In the 1700s Orford became a smuggler’s haven. It was closer to the mouth of the river than Aldeburgh, where the custom house stood. The smuggling was known locally as ‘free trade’ and staff from wealthy households often took illicit goods to major towns for sale. In 1714, a massive amount of concealed cargo from a packet ship was seized – it contained brandy, spirits, nutmeg, cloves, almond, silk and other textiles.


Orford Ness was in a prominent defensive position during Britain’s naval wars with the Dutch and the French. Martello Towers were erected along the coast. One Napoleonic tower still stands at the foot of Orford Ness Peninsula today.


After the First World War the pioneering work continued, testing guns and bombs. The bombing range became known as the most established ballistics testing facility in the UK. Experimental radio beacons and radar development began.

During the Second World War, the airfield moved to Wiltshire, but the experimental work on defence continued. Firing trials helped determine how vulnerable aircraft were to attack. Aircraft and munitions designs were improved, and the work conducted on the Ness saved many lives.

After the war ended, trials continued, looking at the lethality and vulnerability of aircraft and also developing ammunition with good aerodynamics. The testing involved firing rockets with jets into the King’s Marsh. Later on, the Ness became home to the Cobra Mist radar project.


Credit: Lighthouse Trust

The most recent Orfordness Lighthouse was erected in 1792 and served for 228 years, becoming a visitor attraction and a major landmark. Two lighthouse keepers worked shifts, operating the lighthouse manually and living with their families in cottages attached to the tower. They alerted passing ships to threats using the flashing light, the intermittent blast of the fog signal, and a warning cone to warn of an imminent storm.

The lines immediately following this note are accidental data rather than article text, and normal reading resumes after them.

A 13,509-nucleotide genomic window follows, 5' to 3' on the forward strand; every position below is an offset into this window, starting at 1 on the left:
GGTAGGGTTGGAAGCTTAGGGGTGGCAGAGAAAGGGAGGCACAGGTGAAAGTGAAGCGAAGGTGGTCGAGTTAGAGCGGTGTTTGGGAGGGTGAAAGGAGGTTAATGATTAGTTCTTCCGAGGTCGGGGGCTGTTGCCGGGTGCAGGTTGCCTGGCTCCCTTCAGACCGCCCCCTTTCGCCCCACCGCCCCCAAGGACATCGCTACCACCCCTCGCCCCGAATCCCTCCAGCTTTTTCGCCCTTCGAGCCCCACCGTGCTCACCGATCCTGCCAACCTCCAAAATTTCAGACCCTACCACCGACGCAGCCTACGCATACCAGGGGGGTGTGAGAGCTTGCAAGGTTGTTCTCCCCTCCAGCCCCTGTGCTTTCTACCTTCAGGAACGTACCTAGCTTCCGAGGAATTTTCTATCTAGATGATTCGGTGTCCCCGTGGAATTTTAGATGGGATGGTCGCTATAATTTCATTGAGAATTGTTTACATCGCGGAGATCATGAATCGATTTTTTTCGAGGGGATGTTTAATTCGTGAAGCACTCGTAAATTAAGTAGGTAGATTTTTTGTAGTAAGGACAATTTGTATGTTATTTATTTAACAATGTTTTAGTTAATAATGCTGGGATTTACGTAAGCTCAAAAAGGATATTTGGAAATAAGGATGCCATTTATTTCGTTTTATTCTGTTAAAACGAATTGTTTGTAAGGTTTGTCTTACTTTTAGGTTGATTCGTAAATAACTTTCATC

The lighthouse was electrified in 1959. It was the first lighthouse to be monitored remotely from Harwich in 1964, and became unmanned in 1965. The success of remote monitoring at Orford Ness led to lighthouses being automated across the UK. The keepers’ cottages were demolished in 1959 and 1965.

The lighthouse was eventually decommissioned on 27 June 2013 and the light at nearby Southwold Lighthouse was made brighter to compensate.

The National Trust owned Orford Ness by this time, so they decided to offer guided tours of the lighthouse to people visiting for the day. However problems began to emerge in October 2019 when a bungalow beside the lighthouse collapsed in a violent storm, followed by further storm damage in February 2020. Guided tours were stopped, as the site was unsafe, and in August 2020, the lighthouse was safely deconstructed.

Few of the attractions on Orford Ness today have the visual appeal of Orfordness Lighthouse, which stood proud for hundreds of years, with its red and white stripes visible from afar. It is missed by lighthouse enthusiasts, visitors, and locals alike.


To mark the end of an era, Orfordness Lighthouse Trust issued a statement saying: “Orfordness Lighthouse has been used as a location for concerts, music videos, student films, television documentaries and even a few proposals of marriage. We have had great fun sharing the building and the history of the lighthouse with you and we know it has brought interest and a lot of joy to many people.”

During the demolition work the Trust focussed on the preservation of artefacts, and how best to preserve the memory of the lighthouse after it’s gone. They removed the Lantern Room from the top of the Lighthouse to preserve it and hope that in due course it will form the basis of a lighthouse memorial.


Credit: English Heritage

Back on the mainland, Orford Castle is open to the public. It was built by King Henry II 800 years ago. When he became King he had fewer castles than the Barons, and appeared to hold less power than them, so he took seven castles from Barons who’d displeased him, and built another at Orford.

Inside the keep you can see the great hall, two kitchens, and the chapel, which would have been beautifully decorated in its heyday. Today it’s stripped back to stone, but you can still see the old stone basin where they washed the communion cup. Spiral stairs lead to the priest’s bedroom, King Henry’s bedroom, and the guest rooms which would have been decorated with rich tapestries.